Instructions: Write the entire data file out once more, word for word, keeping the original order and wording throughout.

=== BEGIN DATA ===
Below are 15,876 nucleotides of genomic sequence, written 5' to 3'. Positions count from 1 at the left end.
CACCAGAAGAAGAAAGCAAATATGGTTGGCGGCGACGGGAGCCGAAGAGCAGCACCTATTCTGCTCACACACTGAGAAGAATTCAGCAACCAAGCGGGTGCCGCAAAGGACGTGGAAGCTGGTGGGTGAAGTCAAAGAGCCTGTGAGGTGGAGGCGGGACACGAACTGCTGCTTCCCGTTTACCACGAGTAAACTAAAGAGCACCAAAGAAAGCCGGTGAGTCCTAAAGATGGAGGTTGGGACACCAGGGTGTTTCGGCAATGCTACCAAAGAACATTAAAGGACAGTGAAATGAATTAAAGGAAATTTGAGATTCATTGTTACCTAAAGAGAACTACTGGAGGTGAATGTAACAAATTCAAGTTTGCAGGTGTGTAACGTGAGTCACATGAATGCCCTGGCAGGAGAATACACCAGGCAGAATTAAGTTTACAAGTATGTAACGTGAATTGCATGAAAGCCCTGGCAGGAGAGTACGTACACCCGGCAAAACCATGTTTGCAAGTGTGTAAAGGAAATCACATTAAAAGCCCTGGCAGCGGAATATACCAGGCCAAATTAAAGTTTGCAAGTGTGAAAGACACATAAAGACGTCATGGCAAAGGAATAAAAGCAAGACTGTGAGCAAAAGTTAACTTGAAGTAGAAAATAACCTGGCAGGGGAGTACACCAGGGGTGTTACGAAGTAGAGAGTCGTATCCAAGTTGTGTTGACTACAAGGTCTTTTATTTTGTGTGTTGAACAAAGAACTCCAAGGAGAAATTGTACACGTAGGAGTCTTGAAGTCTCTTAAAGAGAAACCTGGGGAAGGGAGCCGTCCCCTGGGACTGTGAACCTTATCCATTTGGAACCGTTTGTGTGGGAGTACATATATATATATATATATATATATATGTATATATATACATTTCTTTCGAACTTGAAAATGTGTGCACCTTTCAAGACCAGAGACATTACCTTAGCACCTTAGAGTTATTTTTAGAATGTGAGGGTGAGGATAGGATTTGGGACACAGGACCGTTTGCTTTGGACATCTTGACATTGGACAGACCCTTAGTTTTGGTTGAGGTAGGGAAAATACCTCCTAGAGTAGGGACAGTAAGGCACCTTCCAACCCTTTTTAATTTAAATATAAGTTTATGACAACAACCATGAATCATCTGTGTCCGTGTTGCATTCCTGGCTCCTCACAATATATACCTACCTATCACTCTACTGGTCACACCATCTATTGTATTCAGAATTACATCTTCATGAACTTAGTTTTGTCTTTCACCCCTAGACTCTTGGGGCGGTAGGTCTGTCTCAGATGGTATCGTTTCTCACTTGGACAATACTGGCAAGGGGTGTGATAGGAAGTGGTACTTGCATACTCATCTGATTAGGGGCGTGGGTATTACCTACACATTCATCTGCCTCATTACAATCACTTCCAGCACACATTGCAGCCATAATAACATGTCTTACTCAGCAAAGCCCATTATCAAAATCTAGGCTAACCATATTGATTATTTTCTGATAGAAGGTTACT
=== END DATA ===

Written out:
Below are 15,876 nucleotides of genomic sequence, written 5' to 3'. Positions count from 1 at the left end.
CACCAGAAGAAGAAAGCAAATATGGTTGGCGGCGACGGGAGCCGAAGAGCAGCACCTATTCTGCTCACACACTGAGAAGAATTCAGCAACCAAGCGGGTGCCGCAAAGGACGTGGAAGCTGGTGGGTGAAGTCAAAGAGCCTGTGAGGTGGAGGCGGGACACGAACTGCTGCTTCCCGTTTACCACGAGTAAACTAAAGAGCACCAAAGAAAGCCGGTGAGTCCTAAAGATGGAGGTTGGGACACCAGGGTGTTTCGGCAATGCTACCAAAGAACATTAAAGGACAGTGAAATGAATTAAAGGAAATTTGAGATTCATTGTTACCTAAAGAGAACTACTGGAGGTGAATGTAACAAATTCAAGTTTGCAGGTGTGTAACGTGAGTCACATGAATGCCCTGGCAGGAGAATACACCAGGCAGAATTAAGTTTACAAGTATGTAACGTGAATTGCATGAAAGCCCTGGCAGGAGAGTACGTACACCCGGCAAAACCATGTTTGCAAGTGTGTAAAGGAAATCACATTAAAAGCCCTGGCAGCGGAATATACCAGGCCAAATTAAAGTTTGCAAGTGTGAAAGACACATAAAGACGTCATGGCAAAGGAATAAAAGCAAGACTGTGAGCAAAAGTTAACTTGAAGTAGAAAATAACCTGGCAGGGGAGTACACCAGGGGTGTTACGAAGTAGAGAGTCGTATCCAAGTTGTGTTGACTACAAGGTCTTTTATTTTGTGTGTTGAACAAAGAACTCCAAGGAGAAATTGTACACGTAGGAGTCTTGAAGTCTCTTAAAGAGAAACCTGGGGAAGGGAGCCGTCCCCTGGGACTGTGAACCTTATCCATTTGGAACCGTTTGTGTGGGAGTACATATATATATATATATATATATATATGTATATATATACATTTCTTTCGAACTTGAAAATGTGTGCACCTTTCAAGACCAGAGACATTACCTTAGCACCTTAGAGTTATTTTTAGAATGTGAGGGTGAGGATAGGATTTGGGACACAGGACCGTTTGCTTTGGACATCTTGACATTGGACAGACCCTTAGTTTTGGTTGAGGTAGGGAAAATACCTCCTAGAGTAGGGACAGTAAGGCACCTTCCAACCCTTTTTAATTTAAATATAAGTTTATGACAACAACCATGAATCATCTGTGTCCGTGTTGCATTCCTGGCTCCTCACAATATATACCTACCTATCACTCTACTGGTCACACCATCTATTGTATTCAGAATTACATCTTCATGAACTTAGTTTTGTCTTTCACCCCTAGACTCTTGGGGCGGTAGGTCTGTCTCAGATGGTATCGTTTCTCACTTGGACAATACTGGCAAGGGGTGTGATAGGAAGTGGTACTTGCATACTCATCTGATTAGGGGCGTGGGTATTACCTACACATTCATCTGCCTCATTACAATCACTTCCAGCACACATTGCAGCCATAATAACATGTCTTACTCAGCAAAGCCCATTATCAAAATCTAGGCTAACCATATTGATTATTTTCTGATAGAAGGTTACT